Premier League Parody in 2011

 

 

Radoslav Ivanov

The English Premier League, often dubbed “the best soccer league in the world,” is going through a very peculiar stage right now. Having been dominated by the Great Four – Manchester United, Liverpool, Chelsea and Arsenal – for the last 15 years or so, it is now looking more even and competitive than it ever has. It was already evident last year that Manchester City, Tottenham and Aston Villa would soon be competing for the first four spots in the league but I do not think many people expected to see City tied with United for first place and Tottenham comfortably in fifth po­sition, just one point behind Chelsea and many in front of Liverpool.

It is the Reds that have been struggling the most throughout the last two seasons. The change of owners and the two consequent manager switches have understandably led to hard times. Liverpool barely managed to qualify for the Europa League last year and are currently in 13th position, which is better than 18th, where they were only a few months ago but still sounds horrible to any Scouser. New owner John Henry has hired Kenny Dalglish in an attempt to finally bring some momentum and confidence to the team. After all, King Kenny, as the fans call him, was coaching Liverpool when they last won the Premier League two decades ago. Admittedly, he has not coached a team for more than ten years now but he does have the winning spirit and ambition of the Liverpool of the ‘80s, one of the best teams in the history of the sport. Even though Liverpool lost their first two matches since Dalglish’s arrival and drew in the third, the fans rimly support him and believe that, with the acquisition of one or two quality players during the January transfer window, Liverpool might again turn into a force to be reckoned with.

Like Liverpool, Chelsea is also experiencing one of their hardest slumps of the past ten years. Hav­ing started extremely well and virtually destroying every single opponent both in the Premier League and in the Champions League, Chelsea is current­ly in fourth position, seven points behind United. It is really hard to explain what led to this situation, but a 3:0 defeat to Sunderland at Stamford Bridge and a 3:1 loss to Arsenal (their first loss to their city rivals for quite some time) are just two of the most shocking results that the Blues have produced late­ly. While it may be true that they have had some players injured during the last few months, their stars Didier Drogba, Frank Lampard, Florent Ma­louda and Peter Cech have featured in most of the recent defeats, somehow unable to repeat any of the performances that won them the title and the FA Cup last season. Only time will tell whether this is just a short period of cleansing, so to speak, or if it is a chronic disease; in any case, coach Pablo Ancelotti is very lucky to have not been fired, given owner Roman Abramovich’s rash decions when it comes to managers and will definitely be forced to leave should this negative run continue for a few more weeks.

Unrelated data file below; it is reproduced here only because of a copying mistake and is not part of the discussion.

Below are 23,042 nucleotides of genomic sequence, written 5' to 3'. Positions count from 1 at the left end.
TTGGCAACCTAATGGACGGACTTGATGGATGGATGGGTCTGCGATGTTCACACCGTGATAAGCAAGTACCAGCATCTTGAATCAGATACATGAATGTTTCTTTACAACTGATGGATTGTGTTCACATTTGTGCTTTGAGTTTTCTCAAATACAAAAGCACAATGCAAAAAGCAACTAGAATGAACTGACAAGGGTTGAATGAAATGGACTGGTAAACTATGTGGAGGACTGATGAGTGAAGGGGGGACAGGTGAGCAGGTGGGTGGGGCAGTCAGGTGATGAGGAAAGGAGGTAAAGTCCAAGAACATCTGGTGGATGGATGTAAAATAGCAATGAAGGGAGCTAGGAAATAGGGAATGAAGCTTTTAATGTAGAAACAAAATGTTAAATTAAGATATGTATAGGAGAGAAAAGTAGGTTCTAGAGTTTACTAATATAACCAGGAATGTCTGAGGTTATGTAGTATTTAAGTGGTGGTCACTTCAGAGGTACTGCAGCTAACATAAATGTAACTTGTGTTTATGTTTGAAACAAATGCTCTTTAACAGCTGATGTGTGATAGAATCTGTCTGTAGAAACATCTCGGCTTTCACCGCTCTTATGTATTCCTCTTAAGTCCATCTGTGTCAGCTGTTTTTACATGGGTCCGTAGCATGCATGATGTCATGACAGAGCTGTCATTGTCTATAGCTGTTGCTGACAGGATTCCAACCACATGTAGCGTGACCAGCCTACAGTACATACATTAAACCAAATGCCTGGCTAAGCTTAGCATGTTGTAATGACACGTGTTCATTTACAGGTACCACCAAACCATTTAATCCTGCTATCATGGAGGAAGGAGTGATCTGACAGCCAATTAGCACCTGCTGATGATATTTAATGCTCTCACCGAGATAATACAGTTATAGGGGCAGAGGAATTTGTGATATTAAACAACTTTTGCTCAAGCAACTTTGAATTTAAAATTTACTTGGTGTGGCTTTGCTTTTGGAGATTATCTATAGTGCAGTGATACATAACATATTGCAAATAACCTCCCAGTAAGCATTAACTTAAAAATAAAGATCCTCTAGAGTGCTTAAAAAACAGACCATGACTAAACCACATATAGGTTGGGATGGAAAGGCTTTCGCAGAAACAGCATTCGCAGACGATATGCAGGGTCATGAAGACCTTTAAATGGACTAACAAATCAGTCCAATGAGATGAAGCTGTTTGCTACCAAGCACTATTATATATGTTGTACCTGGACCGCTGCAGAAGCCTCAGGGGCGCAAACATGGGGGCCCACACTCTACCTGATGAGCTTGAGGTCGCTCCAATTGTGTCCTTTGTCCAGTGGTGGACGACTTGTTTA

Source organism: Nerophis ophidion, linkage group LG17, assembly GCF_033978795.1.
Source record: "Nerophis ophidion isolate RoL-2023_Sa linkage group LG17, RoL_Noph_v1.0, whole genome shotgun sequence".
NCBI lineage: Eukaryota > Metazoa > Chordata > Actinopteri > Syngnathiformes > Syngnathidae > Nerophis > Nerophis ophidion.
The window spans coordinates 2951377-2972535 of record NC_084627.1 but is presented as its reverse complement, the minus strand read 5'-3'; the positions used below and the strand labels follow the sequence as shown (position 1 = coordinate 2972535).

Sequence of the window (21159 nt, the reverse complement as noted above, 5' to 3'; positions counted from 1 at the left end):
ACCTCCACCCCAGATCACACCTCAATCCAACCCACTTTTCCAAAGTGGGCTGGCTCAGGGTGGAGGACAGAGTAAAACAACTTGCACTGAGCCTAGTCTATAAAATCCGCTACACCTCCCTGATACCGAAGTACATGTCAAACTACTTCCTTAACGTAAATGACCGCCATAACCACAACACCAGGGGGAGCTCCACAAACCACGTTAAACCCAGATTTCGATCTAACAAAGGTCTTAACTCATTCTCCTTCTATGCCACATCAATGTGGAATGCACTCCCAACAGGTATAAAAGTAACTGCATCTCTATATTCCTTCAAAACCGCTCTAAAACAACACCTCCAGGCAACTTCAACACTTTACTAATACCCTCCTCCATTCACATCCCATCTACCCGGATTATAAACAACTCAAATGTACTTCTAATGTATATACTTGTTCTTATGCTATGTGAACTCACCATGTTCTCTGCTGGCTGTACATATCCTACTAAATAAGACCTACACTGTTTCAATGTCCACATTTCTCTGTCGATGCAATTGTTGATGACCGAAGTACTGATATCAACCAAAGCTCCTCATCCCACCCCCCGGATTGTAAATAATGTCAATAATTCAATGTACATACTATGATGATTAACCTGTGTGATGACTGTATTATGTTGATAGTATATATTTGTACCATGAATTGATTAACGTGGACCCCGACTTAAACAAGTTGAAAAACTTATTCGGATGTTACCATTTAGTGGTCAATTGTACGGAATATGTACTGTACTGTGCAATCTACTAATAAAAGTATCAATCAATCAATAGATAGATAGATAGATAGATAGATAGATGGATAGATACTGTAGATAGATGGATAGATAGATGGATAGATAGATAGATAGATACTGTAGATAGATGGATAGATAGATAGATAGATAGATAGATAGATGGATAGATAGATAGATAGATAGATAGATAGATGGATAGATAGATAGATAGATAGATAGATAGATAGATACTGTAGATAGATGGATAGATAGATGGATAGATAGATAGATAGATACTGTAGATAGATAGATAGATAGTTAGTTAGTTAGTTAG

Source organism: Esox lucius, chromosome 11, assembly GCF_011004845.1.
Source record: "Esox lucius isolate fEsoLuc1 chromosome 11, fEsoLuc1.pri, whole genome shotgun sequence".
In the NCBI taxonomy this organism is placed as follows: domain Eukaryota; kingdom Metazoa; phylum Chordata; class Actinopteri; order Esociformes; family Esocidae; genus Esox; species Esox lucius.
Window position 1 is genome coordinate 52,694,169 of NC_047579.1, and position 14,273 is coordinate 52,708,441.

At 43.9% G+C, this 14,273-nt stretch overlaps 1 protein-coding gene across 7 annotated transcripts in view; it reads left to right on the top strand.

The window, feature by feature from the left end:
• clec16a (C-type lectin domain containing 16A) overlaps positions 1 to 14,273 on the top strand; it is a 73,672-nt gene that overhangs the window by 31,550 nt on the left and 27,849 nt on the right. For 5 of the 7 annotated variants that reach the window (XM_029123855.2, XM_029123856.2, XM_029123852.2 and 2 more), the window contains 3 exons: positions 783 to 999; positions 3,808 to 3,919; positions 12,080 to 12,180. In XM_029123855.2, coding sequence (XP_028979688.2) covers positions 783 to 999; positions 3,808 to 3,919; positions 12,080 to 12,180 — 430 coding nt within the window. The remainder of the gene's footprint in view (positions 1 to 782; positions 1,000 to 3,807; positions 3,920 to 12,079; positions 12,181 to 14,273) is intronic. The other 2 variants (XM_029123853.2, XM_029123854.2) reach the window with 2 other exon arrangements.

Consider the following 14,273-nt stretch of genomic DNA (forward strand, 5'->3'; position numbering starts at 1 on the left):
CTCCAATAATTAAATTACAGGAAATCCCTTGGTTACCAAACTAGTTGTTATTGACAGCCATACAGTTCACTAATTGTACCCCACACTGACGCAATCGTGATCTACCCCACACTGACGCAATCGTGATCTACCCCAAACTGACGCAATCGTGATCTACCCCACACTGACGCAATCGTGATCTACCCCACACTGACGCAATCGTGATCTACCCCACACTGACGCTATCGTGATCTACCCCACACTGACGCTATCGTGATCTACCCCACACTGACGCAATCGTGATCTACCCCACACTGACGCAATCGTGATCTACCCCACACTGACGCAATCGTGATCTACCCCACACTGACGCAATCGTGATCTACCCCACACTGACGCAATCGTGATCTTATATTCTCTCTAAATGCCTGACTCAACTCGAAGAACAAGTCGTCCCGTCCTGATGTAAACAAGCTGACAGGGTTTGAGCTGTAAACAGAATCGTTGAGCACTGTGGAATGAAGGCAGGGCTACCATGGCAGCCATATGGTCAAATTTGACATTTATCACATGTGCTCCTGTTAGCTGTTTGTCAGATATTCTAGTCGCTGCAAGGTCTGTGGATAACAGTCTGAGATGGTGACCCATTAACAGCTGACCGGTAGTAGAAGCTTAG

The other two teams in the Big Four are still in the title race, and have not lost any quality since last year, but it still seems they are not quite worthy of being champions, especially when one compares them to Spanish leaders Barcelona and Real Madrid. Arsenal, for example, have finally started playing better against their main rivals, and even managed to beat Chelsea, but are still not consistent enough to pose a real threat to the two leaders from Manchester. Defeats to West Brom­wich Albion at home in the Premier League and to Ipswich Town in the Carling Cup are just two examples of their oscillating form. Yet, as coach Arsene Wenger has been saying for so many years now, their young players are finally beginning to gain confidence and may form a very strong team in the next few years.

Finally, Manchester United is the only afore­mentioned team that, though undergoing a change of generations, has not lost much of their former brilliance. What is more, United has only lost a single game this season, a defeat to West Ham in the Carling Cup, and, having played two games less than City, is in a very good position to run away from their opponents. While some of their fans, myself included, claim that the Red Devils are lacking some of the creativity that used to be a trademark of theirs in the ‘90s and early 2000s, sure to be lost with the forthcoming re­tirements of Ryan Giggs and Paul Scholes, it is true that the team has handled the loss of two of their best players in recent years, namely Cristiano Ronaldo and Carlos Tevez, quite well. Coach Sir Alex Ferguson is absolutely convinced in the abili­ties of his players and is refusing to buy anyone in January. Yet, even though they may managed to win the Premier League for a record-break­ing 18th time, it looks very unlikely that they can stop any of the Spanish superpowers in the Champions League.

All in all, this is certainly the most interesting season in the English Premier League for the last several years. Even though the top teams’ quality may have gone down a bit, the overall competitive­ness and unpredictability of the league makes for a very interesting tournament, one that no one will want to miss.